Rheumatoid arthritis is an autoimmune disease that affects joints, leading to pain, inflammation, swelling, and, ultimately, irreversible damage. However, it can also affect many other body parts and systems, including the lungs, nervous system, heart, and skin. Some people with rheumatoid arthritis develop rashes, which can put a significant damper on quality of life and body image.
Rheumatoid arthritis (RA) is the most common type of autoimmune arthritis, affecting at least 1.3 million people in the United States. The disease primarily targets the joints, usually starting with the hands, wrists, and knees but then progressing to others. It inflames the lining of the joints, causing joint destruction and chronic pain. Left untreated, it can lead to significant and irreversible loss of cartilage and bone. (Source)
However, as our understanding of RA grows, it becomes clear that this condition can affect other body parts and systems beyond the joints. A subset of people with RA experience skin symptoms, namely rheumatoid nodules and rashes. (Source)
What Are Rheumatoid Arthritis Nodules?
Rheumatoid nodules are hard lumps that form under the skin in about 20%–30% of people with RA. These nodules commonly develop on tendons in parts of the body that experience recurrent pressure or movement, such as the hands, wrists, elbows, and backs of the heels. The nodules may be firm and stay in place, or may be soft and movable.
It is unclear why rheumatoid nodules form. However, inflammatory immune cells can be found in them, suggesting this skin condition is related to the overarching inflammatory process involved in RA. While rheumatoid nodules often produce no symptoms, in some cases, they can become infected, necessitating acute medical treatment. (Source, Source)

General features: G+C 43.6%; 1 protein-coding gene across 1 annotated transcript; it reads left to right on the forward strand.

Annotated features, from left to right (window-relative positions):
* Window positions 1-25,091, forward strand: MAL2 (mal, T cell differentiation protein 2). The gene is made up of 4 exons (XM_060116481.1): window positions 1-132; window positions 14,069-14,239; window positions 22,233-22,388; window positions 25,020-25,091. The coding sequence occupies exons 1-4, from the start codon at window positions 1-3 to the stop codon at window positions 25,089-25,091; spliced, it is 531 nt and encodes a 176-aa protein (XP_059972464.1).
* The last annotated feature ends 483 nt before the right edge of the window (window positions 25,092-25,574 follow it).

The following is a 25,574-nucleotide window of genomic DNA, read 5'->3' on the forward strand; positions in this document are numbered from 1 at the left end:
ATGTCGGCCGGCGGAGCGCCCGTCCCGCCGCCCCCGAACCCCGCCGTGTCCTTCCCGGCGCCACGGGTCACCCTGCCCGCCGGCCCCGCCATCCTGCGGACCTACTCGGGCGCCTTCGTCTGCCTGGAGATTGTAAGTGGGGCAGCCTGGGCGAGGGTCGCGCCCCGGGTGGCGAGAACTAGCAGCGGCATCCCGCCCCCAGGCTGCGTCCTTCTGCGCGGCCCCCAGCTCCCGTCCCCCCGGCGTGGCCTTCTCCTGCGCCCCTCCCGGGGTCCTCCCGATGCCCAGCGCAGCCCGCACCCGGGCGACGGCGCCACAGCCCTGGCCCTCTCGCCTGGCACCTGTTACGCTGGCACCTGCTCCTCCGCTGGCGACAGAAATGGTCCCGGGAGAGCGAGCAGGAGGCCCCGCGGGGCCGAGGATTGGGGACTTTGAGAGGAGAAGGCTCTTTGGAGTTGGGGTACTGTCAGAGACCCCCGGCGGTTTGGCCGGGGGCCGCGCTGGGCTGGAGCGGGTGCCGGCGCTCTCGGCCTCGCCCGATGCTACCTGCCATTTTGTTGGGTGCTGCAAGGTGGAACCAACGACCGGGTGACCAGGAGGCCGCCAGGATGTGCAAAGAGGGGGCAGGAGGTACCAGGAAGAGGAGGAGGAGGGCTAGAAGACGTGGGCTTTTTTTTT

What Does a Rheumatoid Arthritis Rash Look Like?
Rheumatoid arthritis rashes can take on a variety of forms. The most common RA rashes are vasculitis, hives, livedo reticularis, and palmar erythema. Less common types of RA rashes include papules, which are small raised bumps on the skin, and plaques, which are patches of skin that are flat and often thickened.
Rheumatoid vasculitis is a skin condition that most often occurs in long-standing rheumatoid arthritis. It happens when the blood vessels that deliver blood to the body’s organs and tissues become inflamed. The rash that results on the skin from underlying blood vessel inflammation can be red, burgundy, or purple in color, depending on skin tone. It can appear as patches of discoloration or collections of pinpoint dots on the skin.
Sometimes, rheumatoid vasculitis can also manifest as sores around the fingernails. Bywaters lesions, a subtype of rheumatoid vasculitis that shows up as small purple dots on the fingers and around fingernail beds, may also occur.
Rheumatoid vasculitis can be quite painful. In severe cases of rheumatoid vasculitis, the affected tissues can begin to die due to a blockage of blood flow, causing painful ulcers that necessitate medical treatment. (Source)
People with RA can also experience hives. Hives are red, raised, and itchy bumps on the skin. While hives have long been recognized as a symptom of allergic responses, they are increasingly becoming acknowledged as a skin reaction in people with RA and other autoimmune conditions. (Source)
In people with lighter skin, hives are typically pink or red. In people with darker skin, skin reddening associated with hives isn't always visible, though the skin may still appear inflamed and irritated.
While not unique to RA, livedo reticularis is a third type of rash that can occur in people with RA, as well as in people with other types of autoimmune conditions, such as lupus. This rash manifests as a distinctive blue or purple net-like pattern on the skin’s surface, caused by impaired blood flow in the blood vessels beneath the skin. The rash may appear brown or dark purple in people with darker skin tones.